By Henry Morgan
Special to The Globe
JOPLIN, Mo. —
I am grateful for this opportunity to offer my, and I’m sure the community’s, congratulations to the Rev. Harry Givens on the long-overdue and richly deserved awarding of the Congressional Gold Medal. (Joplin Globe, Nov. 3).
The Montford Point Marines, established during World War II to meet the growing manpower needs of the military, were housed only a few miles from Parris Island, where white Marines were trained. They suffered brutal and demeaning treatment, even at the hands of their fellow Marines, from whom they were physically separated in those days of legalized racial segregation, and the nation owes them a great debt for their persistent refusal to give in or give up in the service of their country.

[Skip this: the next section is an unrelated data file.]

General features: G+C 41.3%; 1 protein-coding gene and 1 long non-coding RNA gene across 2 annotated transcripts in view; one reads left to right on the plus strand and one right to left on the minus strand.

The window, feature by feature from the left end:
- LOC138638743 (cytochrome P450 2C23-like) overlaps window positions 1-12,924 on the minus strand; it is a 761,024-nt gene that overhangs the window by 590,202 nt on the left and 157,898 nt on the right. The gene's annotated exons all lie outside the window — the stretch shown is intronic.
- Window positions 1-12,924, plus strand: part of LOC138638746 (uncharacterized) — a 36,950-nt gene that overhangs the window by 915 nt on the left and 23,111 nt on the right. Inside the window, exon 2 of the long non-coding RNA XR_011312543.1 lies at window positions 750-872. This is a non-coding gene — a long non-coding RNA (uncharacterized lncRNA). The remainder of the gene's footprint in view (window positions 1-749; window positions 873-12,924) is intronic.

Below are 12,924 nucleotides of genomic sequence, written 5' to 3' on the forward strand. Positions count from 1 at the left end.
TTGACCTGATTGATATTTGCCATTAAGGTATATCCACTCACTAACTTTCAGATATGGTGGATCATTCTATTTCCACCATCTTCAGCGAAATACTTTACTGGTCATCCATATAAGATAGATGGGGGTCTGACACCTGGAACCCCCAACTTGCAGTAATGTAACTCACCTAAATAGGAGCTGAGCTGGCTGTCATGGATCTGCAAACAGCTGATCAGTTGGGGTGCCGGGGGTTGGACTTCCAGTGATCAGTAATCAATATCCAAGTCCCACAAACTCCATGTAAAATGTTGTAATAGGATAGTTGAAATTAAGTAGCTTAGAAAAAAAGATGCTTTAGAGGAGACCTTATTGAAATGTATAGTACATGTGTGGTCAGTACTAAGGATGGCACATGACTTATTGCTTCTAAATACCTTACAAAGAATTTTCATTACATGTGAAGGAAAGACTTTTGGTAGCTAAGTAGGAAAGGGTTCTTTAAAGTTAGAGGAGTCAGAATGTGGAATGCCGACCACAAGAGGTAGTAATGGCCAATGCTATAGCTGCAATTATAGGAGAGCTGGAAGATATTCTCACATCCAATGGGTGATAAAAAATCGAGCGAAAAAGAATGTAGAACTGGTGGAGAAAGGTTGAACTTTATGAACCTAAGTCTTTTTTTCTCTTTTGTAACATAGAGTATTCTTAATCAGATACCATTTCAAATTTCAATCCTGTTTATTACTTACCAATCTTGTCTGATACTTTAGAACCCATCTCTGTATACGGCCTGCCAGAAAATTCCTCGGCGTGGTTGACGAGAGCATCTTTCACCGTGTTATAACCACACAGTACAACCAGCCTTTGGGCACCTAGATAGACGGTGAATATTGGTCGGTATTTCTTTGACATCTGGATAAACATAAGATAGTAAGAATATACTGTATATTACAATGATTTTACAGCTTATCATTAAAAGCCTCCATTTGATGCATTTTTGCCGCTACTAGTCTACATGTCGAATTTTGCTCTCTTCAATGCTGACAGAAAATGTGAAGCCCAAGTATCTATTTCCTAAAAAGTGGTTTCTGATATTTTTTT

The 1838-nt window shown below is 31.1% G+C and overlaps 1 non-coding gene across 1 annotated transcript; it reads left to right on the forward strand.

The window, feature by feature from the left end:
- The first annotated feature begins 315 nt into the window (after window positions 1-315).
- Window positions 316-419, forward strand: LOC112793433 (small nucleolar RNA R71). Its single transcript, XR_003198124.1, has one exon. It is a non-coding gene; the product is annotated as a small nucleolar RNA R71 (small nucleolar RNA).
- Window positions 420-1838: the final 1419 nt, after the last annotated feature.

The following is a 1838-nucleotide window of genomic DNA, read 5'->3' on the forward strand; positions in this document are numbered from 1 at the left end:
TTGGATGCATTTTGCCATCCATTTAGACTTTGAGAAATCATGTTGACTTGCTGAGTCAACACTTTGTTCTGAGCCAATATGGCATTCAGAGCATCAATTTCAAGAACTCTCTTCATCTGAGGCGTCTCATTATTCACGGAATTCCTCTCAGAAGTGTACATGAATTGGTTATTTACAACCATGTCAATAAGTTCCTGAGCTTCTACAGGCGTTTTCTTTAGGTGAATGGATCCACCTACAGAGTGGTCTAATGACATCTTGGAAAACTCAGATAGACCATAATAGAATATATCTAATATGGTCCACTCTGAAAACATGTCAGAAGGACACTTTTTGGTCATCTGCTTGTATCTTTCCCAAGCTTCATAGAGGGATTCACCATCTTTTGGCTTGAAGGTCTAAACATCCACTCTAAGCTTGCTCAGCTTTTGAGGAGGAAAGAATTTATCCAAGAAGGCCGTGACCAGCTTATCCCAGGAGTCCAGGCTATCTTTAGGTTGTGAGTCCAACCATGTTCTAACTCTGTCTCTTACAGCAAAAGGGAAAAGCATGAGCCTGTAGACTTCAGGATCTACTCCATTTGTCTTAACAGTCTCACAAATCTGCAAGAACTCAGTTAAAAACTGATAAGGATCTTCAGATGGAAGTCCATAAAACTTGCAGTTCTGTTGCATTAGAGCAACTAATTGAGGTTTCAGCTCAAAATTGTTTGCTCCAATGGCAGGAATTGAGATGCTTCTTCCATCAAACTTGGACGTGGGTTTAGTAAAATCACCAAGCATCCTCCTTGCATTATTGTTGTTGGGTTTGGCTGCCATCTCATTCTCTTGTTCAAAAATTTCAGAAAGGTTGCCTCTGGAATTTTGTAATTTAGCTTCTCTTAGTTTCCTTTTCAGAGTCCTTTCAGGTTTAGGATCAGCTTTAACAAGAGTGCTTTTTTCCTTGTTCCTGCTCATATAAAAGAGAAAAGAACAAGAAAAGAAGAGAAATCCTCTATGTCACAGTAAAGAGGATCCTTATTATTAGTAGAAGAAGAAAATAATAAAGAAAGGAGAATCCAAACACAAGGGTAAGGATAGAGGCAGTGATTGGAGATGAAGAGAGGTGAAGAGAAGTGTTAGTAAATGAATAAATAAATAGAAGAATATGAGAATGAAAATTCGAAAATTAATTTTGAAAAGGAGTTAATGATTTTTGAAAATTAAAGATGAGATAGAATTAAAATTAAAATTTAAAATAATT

Being a little younger than Rev. Givens, my service was eight years in the Corps, all in the ‘50s. But we young Marines were well-aware of the Montford Point Marines, primarily through African-American Marines, now serving with us white Marines in the newly integrated military services. In 1948, against great opposition, President Harry Truman issued an executive order ending racial segregation in the military.
In 1953, President Eisenhower issued a second executive order banning racial segregation in the services, an order doubtless bearing much more weight coming from the former Supreme Allied Commander and World War II hero.
Of course these major steps in the fight to erase the shame and stain of racial segregation in our nation came too late to help the Rev. Givens and his fellow Montford Point Marines, but there is no doubt that these steps would have been impossible without the sacrifice of men like the Rev. Givens. Thank you sir, and those who served with you.
From one old Marine to another, I say, “Semper Fi, Marine.”